I heard about ubuntu back in the 6 days and started looking at it and working towards the motivation to build a "real" server with some redundancy. It seems to be much better supported, and there is a lot of excitement in the community - that's a good thing - especially since I will build this and unless it blows up it'll still be here 5+ years from now. The new version of my survey tool requires MySQL5. In order to use DKIM with Postfix it requires a much newer version than I have, and the list goes on. I've only been waiting for the new LTS version to come out so I don't have to do this again for a few years!

I do want to do it right the first time, and then add on other stuff I like later. I will take several months to build it, make sure it is what I want, port all my data and config to it, and then when it looks like it all works just change its IP address to my live one and let it loose on the world. That way I can always flip the old one back on if anything goes wrong.

I'm not too proud to ask for help to ge me going in the right direction, and there are always opportunities to learn new tricks!

May 16th, 2008, 02:55 AM
Thanks for the article! I read thru the vast majority of it. He seems to be doing an awful lot of stuff manually. I understand the vast majority of what is going on, but I don't understand why one wouldn't just choose Bind, Apache, etc just off the menu and let it run on autopilot. I'm going to need to have to edit all those config files anyway to put all my stuff in there.

The only other thing I'm going to need to figure out is how to do this install with DHCP. I run everything static. When I run ubuntu off the CD the network setup just fails, and then I go in and set a static IP and off I go. It does not appear there will be an opportunity for that during Install. Maybe I'll just slap some DHCP on one of my routers to let it get on the internet and then shut it off when I'm done... I've been meaning to do that anyway for my wireless "guest" users - maybe I'll just have to motivate myself to get it done.

May 16th, 2008, 02:26 PM
Hum yeah, that article is doing pretty much everything by hand, which is usually not required, but at least it is quite a good reference when you want to do something GUI and autopilot doesn't handle...

There definately room for some wrapper scripts on the server side... Like a simple way to configure bind9 for common uses (most of the advanced stuff is too installation-specific anyways), and/or LDAP, Samba, phpmyadmin... Most of the times, the user wants phpmyadmin to be somewhere in the webroot at install... Not linking /usr/share/phpmyadmin to /var/www/phpmyadmin by hand :)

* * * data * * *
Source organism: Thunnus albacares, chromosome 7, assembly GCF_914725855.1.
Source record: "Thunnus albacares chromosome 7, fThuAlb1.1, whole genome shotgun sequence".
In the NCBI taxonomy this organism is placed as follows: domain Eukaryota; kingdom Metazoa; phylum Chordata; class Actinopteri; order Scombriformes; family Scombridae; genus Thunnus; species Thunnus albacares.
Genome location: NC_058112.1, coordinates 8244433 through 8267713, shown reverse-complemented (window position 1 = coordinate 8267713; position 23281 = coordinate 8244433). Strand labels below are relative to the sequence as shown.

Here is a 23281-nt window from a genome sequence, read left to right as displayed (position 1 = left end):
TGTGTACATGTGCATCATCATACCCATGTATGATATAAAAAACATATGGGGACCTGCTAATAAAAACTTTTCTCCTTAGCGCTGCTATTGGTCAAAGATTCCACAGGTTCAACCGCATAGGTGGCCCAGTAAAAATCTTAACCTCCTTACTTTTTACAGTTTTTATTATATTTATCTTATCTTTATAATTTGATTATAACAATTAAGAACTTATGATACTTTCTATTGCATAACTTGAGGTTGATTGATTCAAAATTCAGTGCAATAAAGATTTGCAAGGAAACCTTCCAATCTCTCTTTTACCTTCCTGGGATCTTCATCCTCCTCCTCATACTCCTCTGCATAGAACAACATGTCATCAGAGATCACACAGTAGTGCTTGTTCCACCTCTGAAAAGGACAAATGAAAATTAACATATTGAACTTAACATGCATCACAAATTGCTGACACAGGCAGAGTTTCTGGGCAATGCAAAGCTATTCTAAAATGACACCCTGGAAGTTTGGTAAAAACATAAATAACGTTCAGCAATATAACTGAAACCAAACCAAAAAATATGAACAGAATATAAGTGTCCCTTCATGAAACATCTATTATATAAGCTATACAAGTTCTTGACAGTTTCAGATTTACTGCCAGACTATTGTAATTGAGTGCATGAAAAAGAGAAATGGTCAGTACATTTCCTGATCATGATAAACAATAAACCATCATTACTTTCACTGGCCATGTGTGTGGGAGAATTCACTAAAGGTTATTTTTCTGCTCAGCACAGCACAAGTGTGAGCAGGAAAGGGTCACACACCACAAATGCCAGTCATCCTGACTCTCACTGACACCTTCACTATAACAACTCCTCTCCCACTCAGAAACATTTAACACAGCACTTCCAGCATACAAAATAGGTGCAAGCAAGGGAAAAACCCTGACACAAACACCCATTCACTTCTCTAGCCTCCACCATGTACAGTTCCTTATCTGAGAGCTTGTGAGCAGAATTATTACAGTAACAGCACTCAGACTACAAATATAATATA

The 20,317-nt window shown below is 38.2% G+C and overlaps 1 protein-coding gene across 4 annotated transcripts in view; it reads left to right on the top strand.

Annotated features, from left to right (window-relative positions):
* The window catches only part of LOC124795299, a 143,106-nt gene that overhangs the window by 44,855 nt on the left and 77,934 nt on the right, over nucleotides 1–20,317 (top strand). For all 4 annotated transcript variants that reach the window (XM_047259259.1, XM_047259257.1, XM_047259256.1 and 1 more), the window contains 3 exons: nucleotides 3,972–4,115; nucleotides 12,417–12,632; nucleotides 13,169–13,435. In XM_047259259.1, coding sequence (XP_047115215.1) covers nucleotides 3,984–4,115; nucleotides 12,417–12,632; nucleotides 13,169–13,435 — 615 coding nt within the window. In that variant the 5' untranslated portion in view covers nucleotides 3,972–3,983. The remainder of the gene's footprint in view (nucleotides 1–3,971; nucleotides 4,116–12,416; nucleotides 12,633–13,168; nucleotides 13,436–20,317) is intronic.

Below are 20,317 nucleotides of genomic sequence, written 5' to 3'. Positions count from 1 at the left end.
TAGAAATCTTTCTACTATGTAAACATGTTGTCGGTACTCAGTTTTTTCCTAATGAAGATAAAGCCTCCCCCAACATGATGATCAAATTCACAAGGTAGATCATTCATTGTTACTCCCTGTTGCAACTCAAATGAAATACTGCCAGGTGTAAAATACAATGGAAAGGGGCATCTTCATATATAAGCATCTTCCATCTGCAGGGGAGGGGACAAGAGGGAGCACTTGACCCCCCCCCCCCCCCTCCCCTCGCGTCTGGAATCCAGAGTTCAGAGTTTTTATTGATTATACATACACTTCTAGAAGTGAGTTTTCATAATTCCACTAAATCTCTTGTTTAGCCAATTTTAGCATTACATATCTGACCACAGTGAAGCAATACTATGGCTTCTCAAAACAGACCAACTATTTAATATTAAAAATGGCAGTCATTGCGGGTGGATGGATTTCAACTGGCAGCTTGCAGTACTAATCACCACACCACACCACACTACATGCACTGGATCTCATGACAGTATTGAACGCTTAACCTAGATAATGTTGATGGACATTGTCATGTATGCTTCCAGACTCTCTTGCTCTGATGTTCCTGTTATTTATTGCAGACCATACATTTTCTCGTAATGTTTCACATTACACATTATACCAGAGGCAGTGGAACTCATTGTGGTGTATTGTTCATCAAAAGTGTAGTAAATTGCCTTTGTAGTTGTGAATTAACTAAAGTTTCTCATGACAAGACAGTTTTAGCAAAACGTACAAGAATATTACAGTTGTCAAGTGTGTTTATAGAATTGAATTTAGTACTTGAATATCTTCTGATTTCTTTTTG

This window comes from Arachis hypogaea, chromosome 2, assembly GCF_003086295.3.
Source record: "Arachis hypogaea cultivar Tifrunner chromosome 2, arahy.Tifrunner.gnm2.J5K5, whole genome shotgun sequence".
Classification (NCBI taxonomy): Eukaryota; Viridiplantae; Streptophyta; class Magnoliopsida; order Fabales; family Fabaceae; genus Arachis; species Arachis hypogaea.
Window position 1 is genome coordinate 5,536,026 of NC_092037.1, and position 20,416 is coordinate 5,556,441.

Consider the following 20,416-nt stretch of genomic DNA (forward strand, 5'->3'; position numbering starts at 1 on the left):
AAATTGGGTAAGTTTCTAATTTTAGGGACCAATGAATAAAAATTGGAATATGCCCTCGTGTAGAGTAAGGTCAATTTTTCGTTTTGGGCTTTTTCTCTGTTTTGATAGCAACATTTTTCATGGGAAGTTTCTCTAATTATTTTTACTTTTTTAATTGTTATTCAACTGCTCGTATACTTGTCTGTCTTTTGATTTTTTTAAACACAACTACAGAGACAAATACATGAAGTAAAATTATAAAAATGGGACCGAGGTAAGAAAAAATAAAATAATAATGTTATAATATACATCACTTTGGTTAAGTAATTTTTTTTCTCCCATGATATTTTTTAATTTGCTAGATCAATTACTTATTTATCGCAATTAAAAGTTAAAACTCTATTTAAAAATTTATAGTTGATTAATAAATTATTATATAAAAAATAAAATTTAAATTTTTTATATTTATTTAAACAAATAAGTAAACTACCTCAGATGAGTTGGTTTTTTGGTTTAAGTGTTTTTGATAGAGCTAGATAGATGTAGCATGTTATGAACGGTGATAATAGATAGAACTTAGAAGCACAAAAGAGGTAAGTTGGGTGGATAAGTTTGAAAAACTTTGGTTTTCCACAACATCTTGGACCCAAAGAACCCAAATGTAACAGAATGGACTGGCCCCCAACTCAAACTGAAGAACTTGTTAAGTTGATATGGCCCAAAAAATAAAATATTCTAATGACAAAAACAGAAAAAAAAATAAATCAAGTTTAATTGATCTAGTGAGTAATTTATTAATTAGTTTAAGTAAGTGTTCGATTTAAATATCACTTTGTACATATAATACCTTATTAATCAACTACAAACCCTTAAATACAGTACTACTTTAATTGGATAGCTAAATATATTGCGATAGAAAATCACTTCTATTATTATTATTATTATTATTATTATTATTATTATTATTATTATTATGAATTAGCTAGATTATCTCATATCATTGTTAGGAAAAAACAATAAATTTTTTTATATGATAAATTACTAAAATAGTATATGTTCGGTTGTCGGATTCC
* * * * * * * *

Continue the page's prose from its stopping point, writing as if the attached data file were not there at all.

I would love to help on this (with code, even) - What I need is a well defined set of tasks we want to be scripting...

If you have ideas, let me know by PM, we can put something together pretty quick I'd guess (eventually centralising stuff on a wiki page).


- Trib'

May 16th, 2008, 03:25 PM
For those who need it, I answered one of my own questions above regarding IP while goofing around with the CD last night. You can press <F6> for boot options, and then you can tell it to force the static configuration option rather than the DHCP option. I don't remember the exact command, but you can press <F1> for help and it will list it under boot options for network.


Thanks for the replies. I do have some ideas if you have the coding ability. I'll make a list and PM you. One of them is that if you give your system a name such as "server1.example.com" and you are planning to run BIND, then there should/could be a way to automatically edit the named.conf file to make your server the master for domain 'example.com' and have an entry for where the domain zone file is. Then go in to /var/named (or wherever it is nowadays) and create the 'example.com' domain file with a basic setup that has an NS, www, ftp, and mail entry all pointed at the server and an MX entry for 'mail' - the usual basic stuff, and create the reverse zone entry for 192.168.1, etc....

That would be one idea - a simplistic "out of the box" bind setup for the default domain the user provides. Same thing could go for a generic Vhost for that domain in Apache, and some other stuff. I'm not going to use ISPAdmin for that stuff (I've never seen it) - I prefer to do it by hand, but for a novice, a generic starting point would be very helpful.